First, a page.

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Welcome to the Galvan Week ahead report with content supplied exclusively by Galvan. Here we preview the week’s events – both economic and corporate – drawing on the work of the broker’s experienced research and trading teams. It is a mix of fundamental data and technical analysis designed to provide Proactive readers an at a glance guide to what will unfold on the markets over the next five trading days.
Galvan Week Ahead: Lloyds could be next up in LIBOR rigging scandalJuly 14 2012, 7:00am
This Week in the Markets
For ex Barclays CEO Bob Diamond, the continuing fallout from his now legendary grilling from the Treasury Select Committee has this week seen him graciously waive his £20m departure bonus and accept a paltry £2m.
Certainly his vilification has far exceeded that of comedian and HMRC fan, Jimmy Carr, but far from riding off into the sunset, the U.S. banker has now gone onto the offensive as he tries to clear his reputation.
Diamond argues that he was far removed from those who perpetrated the alleged wrongdoing in the Libor rigging scandal. As ever, the public will soon tire of Diamond bashing, but as the investigation continues it is becoming apparent that the likes of Lloyds Banking (LON:LLOY) and RBS (LON:RBS) could suffer fallout that makes the PPI episode look like a party.
It has been suggested that Lloyds could be on the receiving end of a £1.5bn claim against its alleged role in Libor, which could ultimately mean mortgage account holders will have their day in court.
After all is said and done though, when the dust settles it is more likely that the regulator – the FSA / SFO will carry the can, as to many observers their current approach of reacting to cure rather than acting to prevent problems arising in the first place is at the heart of the matter.
Moving to the problem of Eurozone debt contagion, for once it seems that after the €100bn bailout for Spanish banks, the fine print on the ‘deal’ is more than a token attempt to address the horrific budget issues faced by the nation. A €65bn package of savings measures largely aimed at the pen pushing part of the economy – civil servants grates, but so will the VAT increase to 21% rather than the original 18%. Given the increase was set to happen anyway, why didn’t the Spanish Government simply go for 25%?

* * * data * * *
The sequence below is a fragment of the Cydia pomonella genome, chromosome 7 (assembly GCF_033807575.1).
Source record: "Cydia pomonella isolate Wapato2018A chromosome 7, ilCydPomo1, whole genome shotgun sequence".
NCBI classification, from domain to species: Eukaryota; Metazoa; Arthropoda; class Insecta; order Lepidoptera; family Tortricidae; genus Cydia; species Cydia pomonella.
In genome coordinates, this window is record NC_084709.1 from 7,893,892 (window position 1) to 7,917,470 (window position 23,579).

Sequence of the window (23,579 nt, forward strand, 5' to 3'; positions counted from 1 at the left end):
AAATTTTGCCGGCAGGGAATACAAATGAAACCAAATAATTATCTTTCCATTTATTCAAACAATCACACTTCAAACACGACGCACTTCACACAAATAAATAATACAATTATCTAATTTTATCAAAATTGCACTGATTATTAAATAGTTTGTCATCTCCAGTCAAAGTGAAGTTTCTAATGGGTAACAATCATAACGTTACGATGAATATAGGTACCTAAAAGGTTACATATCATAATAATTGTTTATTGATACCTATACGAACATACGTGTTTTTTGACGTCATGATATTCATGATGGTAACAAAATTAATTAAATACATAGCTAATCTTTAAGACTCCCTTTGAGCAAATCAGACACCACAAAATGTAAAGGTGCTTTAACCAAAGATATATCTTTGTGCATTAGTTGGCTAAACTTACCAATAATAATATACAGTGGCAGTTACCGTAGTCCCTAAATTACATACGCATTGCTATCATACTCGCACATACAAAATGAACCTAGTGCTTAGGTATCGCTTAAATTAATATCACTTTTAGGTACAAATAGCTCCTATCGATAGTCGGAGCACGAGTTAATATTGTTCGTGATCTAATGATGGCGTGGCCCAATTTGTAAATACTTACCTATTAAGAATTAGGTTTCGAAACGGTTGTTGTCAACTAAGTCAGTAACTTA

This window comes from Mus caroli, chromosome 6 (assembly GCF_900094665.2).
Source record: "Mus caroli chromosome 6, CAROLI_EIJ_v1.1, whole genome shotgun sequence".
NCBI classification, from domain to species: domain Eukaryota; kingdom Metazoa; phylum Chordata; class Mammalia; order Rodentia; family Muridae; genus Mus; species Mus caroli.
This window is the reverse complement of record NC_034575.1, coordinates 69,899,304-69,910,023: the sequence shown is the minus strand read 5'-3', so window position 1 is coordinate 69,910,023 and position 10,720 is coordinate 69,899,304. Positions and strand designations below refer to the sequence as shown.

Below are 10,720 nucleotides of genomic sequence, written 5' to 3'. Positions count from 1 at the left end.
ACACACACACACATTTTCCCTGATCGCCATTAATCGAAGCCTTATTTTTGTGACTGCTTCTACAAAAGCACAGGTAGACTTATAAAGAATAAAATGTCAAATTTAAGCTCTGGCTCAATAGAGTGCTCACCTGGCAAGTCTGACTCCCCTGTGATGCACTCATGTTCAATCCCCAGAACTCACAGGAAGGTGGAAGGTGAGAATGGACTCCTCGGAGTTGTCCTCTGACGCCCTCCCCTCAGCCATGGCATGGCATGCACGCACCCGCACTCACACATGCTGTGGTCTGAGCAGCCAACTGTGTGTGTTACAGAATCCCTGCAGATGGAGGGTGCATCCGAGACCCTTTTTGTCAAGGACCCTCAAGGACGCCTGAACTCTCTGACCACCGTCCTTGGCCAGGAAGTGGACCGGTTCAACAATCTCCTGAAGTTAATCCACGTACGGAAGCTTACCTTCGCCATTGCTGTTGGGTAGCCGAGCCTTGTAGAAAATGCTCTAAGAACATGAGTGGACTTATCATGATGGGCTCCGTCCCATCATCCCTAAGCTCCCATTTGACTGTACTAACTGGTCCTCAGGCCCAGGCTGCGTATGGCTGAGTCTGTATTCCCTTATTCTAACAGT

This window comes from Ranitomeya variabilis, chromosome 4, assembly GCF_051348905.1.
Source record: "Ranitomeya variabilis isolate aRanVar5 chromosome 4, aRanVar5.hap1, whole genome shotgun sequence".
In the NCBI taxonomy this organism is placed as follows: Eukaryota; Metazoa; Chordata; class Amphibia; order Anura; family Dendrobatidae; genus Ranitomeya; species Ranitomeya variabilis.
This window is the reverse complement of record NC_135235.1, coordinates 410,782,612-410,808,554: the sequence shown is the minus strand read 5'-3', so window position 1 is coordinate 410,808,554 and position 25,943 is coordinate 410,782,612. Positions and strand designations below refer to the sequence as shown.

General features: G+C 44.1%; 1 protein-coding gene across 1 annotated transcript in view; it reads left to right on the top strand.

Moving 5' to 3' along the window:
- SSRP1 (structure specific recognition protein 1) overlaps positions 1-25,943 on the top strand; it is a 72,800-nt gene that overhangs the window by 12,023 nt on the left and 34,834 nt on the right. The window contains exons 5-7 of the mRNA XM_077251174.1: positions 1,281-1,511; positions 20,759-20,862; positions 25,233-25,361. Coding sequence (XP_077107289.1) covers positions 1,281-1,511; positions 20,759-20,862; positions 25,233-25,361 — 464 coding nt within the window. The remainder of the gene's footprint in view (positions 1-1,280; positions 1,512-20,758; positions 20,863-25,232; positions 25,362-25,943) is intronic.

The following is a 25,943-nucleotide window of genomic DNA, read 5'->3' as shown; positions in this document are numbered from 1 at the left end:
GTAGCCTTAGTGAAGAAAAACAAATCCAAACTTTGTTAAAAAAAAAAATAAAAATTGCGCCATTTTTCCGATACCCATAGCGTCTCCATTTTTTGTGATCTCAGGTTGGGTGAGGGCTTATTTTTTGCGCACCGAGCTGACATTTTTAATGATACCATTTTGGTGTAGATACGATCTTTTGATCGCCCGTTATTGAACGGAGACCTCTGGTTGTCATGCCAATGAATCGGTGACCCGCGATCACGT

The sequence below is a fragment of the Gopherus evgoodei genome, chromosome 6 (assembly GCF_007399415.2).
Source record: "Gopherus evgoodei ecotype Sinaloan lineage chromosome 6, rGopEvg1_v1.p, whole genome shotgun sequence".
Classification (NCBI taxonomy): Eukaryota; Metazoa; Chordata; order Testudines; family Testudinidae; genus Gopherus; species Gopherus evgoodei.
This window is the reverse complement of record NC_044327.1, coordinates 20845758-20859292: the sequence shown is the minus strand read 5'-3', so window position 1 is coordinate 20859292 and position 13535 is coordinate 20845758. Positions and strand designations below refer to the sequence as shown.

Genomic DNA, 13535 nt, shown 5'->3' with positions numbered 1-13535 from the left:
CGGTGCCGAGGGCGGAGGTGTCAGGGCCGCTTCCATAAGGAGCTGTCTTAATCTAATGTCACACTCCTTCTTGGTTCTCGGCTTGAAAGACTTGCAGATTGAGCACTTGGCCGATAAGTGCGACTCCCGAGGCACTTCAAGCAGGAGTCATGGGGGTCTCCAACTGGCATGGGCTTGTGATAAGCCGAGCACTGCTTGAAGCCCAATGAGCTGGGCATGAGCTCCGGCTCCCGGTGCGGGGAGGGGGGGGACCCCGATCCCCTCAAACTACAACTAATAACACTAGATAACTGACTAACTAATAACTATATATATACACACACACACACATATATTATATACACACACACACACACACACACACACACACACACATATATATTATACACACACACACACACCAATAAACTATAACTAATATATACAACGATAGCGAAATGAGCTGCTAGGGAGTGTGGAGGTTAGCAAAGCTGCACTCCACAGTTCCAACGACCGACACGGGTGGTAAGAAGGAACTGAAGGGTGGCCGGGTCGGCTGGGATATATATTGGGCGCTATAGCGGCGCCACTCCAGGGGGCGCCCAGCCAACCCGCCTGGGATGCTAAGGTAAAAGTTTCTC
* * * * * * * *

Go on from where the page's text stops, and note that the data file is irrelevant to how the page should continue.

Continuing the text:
The only positives to cool the burgeoning civil unrest in Spain was the ECB’s interest rate cut to 0.75% from 1%. Unfortunately, the rather obvious message is that banks that are starved of cash are not going to be lending at any %.
On the UK corporate front there were a couple of highlights, or rather low points to note. The first the manner in which M&S (MKS) clothing suddenly seems to have gone out of fashion, while a profits warning from soft drinks maker Britvic (BVIC) saw its share price lose some fizz off the back of its Fruit Shoot recall.
The Week Ahead
Key Companies Reporting: July 16th – 20th
Monday - Interims: SThree (LON:STHR).
Amid thin summer pickings, at least the Wednesday Trading Announcement from mining giant BHP Billiton (LON:BLT) will provide short-term traders with some potential price action. The last major updates from the group came in April and June, with the former distinguished by a reduction in iron ore production due to bad weather and industrial action. Even so coal operations delivered new production records. Billiton added that the extent to which industrial action will continue to affect production, sales and unit costs remained difficult to predict. This uncertainty was to some degree offset in June as group promised to invest $845m investment on its coal operations in New South Wales, Australia.
B&Q owner Kingfisher (LON:KGF) reported a rain soaked first quarter at the end of May, which given the dire weather since then doesn’t bode well for the forthcoming update. But with the retailer's first quarter total sales in the 13 weeks to April 28th down 3.6%, (1.3% on a constant currency basis) and like-for-like sales down 4.8%, bulls will be hoping that in taking the red pens out recently, brokers may have overstated the downside risks, especially now with the stock down 15% off the best levels of the year at 270p.